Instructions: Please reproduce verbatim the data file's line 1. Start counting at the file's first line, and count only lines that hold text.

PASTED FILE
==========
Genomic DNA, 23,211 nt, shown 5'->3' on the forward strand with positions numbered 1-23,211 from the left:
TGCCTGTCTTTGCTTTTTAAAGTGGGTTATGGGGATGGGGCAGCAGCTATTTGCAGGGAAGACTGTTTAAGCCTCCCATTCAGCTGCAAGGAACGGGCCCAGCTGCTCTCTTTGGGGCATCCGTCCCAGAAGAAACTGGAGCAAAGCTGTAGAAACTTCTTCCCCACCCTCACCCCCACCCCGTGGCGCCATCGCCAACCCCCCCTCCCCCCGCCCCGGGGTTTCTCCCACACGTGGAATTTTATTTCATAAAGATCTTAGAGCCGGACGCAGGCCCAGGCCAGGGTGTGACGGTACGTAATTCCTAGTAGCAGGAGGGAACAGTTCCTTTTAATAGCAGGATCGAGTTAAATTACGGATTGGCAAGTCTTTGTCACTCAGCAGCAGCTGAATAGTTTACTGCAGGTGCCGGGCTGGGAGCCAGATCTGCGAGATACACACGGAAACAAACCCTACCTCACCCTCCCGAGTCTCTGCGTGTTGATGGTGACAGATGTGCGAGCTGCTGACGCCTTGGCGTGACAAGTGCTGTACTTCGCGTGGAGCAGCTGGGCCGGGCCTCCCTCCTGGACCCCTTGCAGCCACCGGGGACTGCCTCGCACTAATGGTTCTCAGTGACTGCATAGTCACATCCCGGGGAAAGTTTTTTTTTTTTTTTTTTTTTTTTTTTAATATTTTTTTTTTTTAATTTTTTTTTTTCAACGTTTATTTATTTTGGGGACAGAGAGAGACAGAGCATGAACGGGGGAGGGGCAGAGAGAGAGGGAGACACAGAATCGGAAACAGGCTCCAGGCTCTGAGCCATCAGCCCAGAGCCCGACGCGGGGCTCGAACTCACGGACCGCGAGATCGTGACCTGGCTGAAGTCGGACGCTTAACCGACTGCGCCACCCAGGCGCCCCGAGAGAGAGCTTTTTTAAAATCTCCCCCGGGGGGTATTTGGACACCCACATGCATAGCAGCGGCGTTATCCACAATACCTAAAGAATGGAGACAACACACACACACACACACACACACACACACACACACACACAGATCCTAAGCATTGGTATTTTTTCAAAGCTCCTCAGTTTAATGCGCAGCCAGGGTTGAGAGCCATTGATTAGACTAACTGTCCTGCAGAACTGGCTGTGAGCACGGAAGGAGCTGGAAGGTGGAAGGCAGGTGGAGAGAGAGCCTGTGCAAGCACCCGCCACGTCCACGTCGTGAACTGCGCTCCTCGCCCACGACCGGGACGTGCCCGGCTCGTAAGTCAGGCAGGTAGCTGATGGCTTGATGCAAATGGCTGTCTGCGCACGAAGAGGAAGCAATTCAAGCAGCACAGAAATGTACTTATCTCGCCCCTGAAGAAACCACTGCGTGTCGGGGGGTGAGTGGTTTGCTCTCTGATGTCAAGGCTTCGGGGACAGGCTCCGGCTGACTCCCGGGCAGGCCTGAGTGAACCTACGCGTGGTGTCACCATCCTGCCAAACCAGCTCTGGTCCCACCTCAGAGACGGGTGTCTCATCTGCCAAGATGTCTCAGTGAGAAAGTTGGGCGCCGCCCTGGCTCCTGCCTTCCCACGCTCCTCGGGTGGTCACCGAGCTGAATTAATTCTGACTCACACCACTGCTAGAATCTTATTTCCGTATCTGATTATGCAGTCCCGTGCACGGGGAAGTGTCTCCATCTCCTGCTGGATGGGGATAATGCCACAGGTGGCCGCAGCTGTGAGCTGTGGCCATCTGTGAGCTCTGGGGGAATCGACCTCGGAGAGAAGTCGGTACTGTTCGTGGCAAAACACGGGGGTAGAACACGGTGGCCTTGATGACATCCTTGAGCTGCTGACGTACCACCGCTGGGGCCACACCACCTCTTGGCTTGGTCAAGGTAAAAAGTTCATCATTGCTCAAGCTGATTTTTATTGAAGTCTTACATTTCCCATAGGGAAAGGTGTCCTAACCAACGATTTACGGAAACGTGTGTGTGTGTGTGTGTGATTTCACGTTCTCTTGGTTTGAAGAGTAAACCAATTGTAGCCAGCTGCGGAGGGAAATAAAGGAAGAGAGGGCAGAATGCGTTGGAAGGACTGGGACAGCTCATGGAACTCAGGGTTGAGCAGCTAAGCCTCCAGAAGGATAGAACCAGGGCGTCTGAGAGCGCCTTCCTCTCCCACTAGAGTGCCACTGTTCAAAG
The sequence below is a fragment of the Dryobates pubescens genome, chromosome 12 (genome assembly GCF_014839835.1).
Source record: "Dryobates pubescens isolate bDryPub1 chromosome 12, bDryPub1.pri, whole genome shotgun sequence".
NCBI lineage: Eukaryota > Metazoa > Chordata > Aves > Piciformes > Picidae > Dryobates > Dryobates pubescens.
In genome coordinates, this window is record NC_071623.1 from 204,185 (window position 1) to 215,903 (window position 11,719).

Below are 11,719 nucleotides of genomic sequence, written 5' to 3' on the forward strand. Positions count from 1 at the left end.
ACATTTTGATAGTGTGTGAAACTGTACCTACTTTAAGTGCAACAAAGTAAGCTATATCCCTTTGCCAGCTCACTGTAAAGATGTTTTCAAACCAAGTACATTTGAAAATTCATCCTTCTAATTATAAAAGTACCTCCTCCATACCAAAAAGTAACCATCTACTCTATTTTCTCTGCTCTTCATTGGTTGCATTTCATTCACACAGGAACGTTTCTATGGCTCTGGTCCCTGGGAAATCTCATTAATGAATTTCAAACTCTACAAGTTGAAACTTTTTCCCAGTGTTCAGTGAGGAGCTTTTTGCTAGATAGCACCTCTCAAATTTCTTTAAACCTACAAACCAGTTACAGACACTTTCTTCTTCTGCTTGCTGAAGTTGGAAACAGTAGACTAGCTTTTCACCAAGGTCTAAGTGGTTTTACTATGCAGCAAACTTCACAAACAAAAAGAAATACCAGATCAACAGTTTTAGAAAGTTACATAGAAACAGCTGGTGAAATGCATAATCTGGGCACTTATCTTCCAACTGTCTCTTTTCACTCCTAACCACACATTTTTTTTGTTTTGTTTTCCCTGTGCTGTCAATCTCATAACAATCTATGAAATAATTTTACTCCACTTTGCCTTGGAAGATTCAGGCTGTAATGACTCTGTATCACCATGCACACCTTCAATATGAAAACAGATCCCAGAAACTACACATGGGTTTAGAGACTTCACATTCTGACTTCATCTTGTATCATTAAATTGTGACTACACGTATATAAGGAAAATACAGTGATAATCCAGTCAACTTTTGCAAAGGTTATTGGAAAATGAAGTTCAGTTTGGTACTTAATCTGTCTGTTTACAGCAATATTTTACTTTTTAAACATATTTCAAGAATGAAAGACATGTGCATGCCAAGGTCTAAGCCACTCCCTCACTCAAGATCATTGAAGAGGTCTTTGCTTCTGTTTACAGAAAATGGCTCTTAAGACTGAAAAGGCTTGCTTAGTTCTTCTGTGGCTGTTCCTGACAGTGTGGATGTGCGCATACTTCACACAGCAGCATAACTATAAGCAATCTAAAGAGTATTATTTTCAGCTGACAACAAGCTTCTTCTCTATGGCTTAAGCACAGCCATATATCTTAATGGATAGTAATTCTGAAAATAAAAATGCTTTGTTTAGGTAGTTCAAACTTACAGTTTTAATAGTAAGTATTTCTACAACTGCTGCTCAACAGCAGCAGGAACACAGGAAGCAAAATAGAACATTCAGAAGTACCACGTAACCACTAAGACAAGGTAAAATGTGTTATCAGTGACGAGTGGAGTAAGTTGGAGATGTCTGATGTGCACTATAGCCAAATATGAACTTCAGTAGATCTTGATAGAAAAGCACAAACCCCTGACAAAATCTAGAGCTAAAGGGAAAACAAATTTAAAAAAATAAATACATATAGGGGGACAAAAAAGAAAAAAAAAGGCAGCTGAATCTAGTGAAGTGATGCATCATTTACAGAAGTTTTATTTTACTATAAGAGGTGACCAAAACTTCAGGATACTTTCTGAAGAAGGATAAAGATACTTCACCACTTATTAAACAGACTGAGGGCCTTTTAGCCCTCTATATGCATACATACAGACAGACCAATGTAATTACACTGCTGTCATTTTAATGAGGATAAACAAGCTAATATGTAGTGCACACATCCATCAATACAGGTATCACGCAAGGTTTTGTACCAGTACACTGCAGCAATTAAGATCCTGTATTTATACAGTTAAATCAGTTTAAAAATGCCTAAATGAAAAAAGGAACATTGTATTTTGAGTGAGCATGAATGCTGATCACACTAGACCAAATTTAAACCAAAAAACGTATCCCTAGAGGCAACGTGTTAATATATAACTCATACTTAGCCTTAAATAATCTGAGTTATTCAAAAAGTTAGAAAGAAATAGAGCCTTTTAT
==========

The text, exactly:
Genomic DNA, 23,211 nt, shown 5'->3' on the forward strand with positions numbered 1-23,211 from the left: